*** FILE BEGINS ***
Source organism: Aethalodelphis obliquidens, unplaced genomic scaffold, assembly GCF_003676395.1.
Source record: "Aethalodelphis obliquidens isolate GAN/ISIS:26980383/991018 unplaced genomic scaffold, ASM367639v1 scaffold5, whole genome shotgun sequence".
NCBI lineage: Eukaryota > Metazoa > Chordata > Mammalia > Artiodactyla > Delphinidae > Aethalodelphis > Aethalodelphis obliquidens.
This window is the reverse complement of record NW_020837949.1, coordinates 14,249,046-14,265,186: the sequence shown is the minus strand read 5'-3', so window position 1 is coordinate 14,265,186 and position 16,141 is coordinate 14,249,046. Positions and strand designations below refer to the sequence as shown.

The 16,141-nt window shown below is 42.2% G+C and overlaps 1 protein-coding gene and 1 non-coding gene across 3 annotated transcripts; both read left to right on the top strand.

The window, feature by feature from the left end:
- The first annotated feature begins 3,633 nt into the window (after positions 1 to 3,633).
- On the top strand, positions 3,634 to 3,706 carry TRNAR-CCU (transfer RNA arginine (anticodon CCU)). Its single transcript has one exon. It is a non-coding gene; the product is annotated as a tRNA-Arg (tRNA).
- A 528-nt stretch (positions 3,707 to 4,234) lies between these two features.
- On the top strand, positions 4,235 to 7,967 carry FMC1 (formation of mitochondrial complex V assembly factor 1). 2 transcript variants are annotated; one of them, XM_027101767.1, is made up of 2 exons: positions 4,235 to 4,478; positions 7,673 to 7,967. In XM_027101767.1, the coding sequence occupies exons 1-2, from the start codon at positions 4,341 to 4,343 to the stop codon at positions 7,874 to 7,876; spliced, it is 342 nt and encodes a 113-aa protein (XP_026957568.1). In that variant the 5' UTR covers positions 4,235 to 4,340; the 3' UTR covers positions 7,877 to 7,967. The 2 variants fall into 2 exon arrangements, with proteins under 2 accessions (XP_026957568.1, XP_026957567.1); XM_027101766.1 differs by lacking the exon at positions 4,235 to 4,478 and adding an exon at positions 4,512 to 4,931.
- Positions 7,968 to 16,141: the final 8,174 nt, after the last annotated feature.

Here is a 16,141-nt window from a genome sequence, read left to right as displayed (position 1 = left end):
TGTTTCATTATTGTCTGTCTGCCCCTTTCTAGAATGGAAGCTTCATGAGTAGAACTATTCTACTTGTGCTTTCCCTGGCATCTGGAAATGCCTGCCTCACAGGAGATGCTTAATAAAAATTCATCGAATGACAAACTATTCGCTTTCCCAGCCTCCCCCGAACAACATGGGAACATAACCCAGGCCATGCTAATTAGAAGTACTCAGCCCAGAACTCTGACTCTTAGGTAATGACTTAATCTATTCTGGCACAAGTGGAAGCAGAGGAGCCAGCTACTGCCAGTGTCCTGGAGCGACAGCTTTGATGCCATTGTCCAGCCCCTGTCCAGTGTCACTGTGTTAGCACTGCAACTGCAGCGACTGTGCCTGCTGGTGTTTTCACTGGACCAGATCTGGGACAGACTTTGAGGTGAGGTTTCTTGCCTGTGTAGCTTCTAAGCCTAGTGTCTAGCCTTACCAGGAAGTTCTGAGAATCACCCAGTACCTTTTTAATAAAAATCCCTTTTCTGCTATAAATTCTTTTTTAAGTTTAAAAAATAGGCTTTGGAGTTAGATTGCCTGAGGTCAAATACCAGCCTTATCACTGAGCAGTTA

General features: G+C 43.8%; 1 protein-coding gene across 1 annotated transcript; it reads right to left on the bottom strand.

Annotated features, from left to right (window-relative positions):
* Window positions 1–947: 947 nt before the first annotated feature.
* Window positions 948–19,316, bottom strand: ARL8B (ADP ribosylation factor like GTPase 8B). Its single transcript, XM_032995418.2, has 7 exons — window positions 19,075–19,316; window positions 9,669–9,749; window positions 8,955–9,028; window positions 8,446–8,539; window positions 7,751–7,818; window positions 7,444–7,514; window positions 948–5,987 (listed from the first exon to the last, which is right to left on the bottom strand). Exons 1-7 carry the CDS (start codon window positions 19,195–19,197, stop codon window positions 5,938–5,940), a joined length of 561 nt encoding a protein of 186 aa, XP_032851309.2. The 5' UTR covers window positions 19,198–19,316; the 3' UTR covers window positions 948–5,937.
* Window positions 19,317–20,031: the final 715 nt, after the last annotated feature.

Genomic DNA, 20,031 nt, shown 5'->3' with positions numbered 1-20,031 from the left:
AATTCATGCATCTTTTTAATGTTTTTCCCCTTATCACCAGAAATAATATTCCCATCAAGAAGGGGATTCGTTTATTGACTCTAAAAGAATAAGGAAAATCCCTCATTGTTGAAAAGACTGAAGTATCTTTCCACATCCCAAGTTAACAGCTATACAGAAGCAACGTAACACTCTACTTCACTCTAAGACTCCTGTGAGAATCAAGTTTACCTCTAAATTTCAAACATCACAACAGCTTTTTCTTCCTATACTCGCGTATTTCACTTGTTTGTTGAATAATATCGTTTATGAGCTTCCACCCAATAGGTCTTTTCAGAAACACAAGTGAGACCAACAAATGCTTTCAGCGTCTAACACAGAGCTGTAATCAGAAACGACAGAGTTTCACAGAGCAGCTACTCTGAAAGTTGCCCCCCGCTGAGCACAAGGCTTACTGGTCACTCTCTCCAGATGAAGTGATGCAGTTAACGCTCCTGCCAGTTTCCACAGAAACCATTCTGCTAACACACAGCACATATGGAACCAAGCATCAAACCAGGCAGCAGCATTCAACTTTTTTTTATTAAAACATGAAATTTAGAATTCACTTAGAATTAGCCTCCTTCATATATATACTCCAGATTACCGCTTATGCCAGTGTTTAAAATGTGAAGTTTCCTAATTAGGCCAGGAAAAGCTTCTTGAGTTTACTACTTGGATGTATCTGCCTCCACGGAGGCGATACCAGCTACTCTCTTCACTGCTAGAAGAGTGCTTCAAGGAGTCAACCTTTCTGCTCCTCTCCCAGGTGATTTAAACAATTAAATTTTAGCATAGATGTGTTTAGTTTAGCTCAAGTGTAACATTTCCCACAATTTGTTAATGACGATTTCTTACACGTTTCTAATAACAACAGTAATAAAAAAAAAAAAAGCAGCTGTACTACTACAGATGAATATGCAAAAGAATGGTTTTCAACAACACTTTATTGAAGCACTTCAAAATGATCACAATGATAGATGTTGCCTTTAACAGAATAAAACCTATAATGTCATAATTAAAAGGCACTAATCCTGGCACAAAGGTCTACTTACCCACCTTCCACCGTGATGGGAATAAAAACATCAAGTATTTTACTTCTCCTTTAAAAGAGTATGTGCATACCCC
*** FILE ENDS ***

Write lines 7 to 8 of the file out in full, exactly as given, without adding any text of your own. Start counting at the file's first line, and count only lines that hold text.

- The first annotated feature begins 3,633 nt into the window (after positions 1 to 3,633).
- On the top strand, positions 3,634 to 3,706 carry TRNAR-CCU (transfer RNA arginine (anticodon CCU)). Its single transcript has one exon. It is a non-coding gene; the product is annotated as a tRNA-Arg (tRNA).